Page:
Oct 10, 201211:41 AMCity Beat
Capital Opinion by Michael A. Sand, Jacqueline G. Goodwin and others.
Injuction Extends 'Soft Rollout' of Voter ID Law
Voters can be asked for a photo ID in the coming statewide election Nov. 6, but they can vote even if they don't have one, says the ruling from Commonwealth Court Judge Robin Simpson ruled.
The state’s Voter ID law was partially enjoined by Simpson so that, essentially, the “soft rollout” of the law will be extended until after the Nov. 6 general election.
“I will enjoin enforcement of those provisions of Act 18 which amend the provisional ballot procedures of the Election Code and cause disenfranchisement based on failure to present photo ID for in-person voting,” Simpson wrote in his opinion.
“The injunction will have the effect of extending the express transition provisions of Act 18 through the general election," he wrote. Simpson also commanded the state to give those seeking state photo ID access to the free Department of State ID even if they have not tried to get other ID with more demanding requirements.
The ruling is more sweeping than the idea Simpson floated during last week’s hearing when he suggested suspending only the photo ID proving requirement for those who cast provisional ballots. In his opinion, Simpson rejected a suggestion from state attorneys to require those without ID to sign an affirmation if they don’t have a photo ID and need to cast a provisional ballot.
“Respondents [the commonwealth] suggest that a qualified elector be asked to produce proof of identification, but be allowed to cast a provisional ballot. This argument fails to acknowledge the General Assembly’s express intent that during the transition into full implementation of Act 18, an otherwise qualified elector need not cast a provisional ballot.”
Simpson also said the new procedures rolled out last week by the Department of State and PennDOT, to liberalize access to photo IDs for voting, would not “cure the deficiency in liberal access identified by the Supreme Court.” But he said the testimony from two state officials about the procedural changes “are extensive, surpassing predictions made in the earlier hearing.”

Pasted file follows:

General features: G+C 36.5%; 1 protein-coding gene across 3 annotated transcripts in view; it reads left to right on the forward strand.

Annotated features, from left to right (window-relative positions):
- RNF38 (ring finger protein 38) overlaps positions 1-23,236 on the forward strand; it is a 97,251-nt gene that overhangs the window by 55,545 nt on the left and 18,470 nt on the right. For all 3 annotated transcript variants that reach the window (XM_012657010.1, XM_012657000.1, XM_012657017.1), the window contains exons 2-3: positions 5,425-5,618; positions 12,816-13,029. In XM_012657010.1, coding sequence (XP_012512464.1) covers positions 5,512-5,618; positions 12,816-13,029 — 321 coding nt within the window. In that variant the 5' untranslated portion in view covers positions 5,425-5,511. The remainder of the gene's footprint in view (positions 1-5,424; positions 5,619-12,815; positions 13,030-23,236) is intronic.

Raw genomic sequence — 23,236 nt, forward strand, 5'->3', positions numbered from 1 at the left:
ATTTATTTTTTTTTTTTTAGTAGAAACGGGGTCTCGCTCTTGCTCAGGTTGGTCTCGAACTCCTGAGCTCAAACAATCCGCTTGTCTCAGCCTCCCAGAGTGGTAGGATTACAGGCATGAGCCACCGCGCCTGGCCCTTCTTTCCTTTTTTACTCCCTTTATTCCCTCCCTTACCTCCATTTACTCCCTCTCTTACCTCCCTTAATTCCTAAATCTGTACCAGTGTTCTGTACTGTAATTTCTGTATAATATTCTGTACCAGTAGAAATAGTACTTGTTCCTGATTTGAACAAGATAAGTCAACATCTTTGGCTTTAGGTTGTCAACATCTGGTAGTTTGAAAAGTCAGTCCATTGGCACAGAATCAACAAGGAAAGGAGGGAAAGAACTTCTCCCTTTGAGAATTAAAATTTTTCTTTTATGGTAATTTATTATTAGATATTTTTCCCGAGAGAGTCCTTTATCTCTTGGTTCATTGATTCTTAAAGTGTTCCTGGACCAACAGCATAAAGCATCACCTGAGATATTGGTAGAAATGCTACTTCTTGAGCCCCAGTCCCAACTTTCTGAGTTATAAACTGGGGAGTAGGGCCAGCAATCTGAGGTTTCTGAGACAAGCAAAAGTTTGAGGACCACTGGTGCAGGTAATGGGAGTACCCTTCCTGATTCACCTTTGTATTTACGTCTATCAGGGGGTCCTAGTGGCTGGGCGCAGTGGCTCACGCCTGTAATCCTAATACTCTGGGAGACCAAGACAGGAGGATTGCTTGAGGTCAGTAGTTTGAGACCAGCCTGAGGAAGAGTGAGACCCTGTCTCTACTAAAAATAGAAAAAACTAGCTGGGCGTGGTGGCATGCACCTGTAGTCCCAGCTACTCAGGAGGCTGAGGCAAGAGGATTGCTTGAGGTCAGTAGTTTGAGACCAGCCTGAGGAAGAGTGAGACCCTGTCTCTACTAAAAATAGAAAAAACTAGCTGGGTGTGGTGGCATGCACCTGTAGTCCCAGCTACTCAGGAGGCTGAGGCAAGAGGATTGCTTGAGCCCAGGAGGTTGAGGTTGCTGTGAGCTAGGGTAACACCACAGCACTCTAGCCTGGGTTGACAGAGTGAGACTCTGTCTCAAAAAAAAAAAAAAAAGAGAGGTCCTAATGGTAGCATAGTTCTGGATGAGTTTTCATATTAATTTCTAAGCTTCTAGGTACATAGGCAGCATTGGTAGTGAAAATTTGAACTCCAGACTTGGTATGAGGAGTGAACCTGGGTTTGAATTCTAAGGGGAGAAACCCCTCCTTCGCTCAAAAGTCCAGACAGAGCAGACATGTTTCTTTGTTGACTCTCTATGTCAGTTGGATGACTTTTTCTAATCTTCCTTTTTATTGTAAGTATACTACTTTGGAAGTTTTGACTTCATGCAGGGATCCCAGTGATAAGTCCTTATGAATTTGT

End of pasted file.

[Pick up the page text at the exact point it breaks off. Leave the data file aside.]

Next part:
Pennsylvania GOP chairman Rob Gleason said in a statement: “I am disappointed by today’s ruling to postpone the full implementation of a commonsense reform that helps protect the sanctity of our electoral process.
"We shouldn’t have to wait for this commonsense reform to be enacted. With that being said, Voter ID is still Pennsylvania law, was found to be constitutional and we will work to encourage voters to bring their photo identification with them to the polls.
“Poll after poll has shown that Pennsylvanians from both political parties overwhelmingly support Voter ID legislation because, despite the empty rhetoric to the contrary, this legislation is still about ensuring one person, one vote. Our Party remains committed to the citizens of the Commonwealth and we will do all that we can to ensure free and fair elections.”
House Democratic Leader Frank Dermody said the injunction was "a victory for voting rights."
"The court order ensures that no citizen will be deprived of the constitutional right to vote as a result of the voter suppression law pushed through by Gov. Corbett and Republican legislators, at least not this year," he said in a statement.
The law is popular among voters in Pennsylvania, according to recent polling. A Quinnipiac University poll from last week showed 62 percent support the law while 35 percent do not. A Franklin and Marshall College poll showed 59 percent favor the law while 39 percent do not.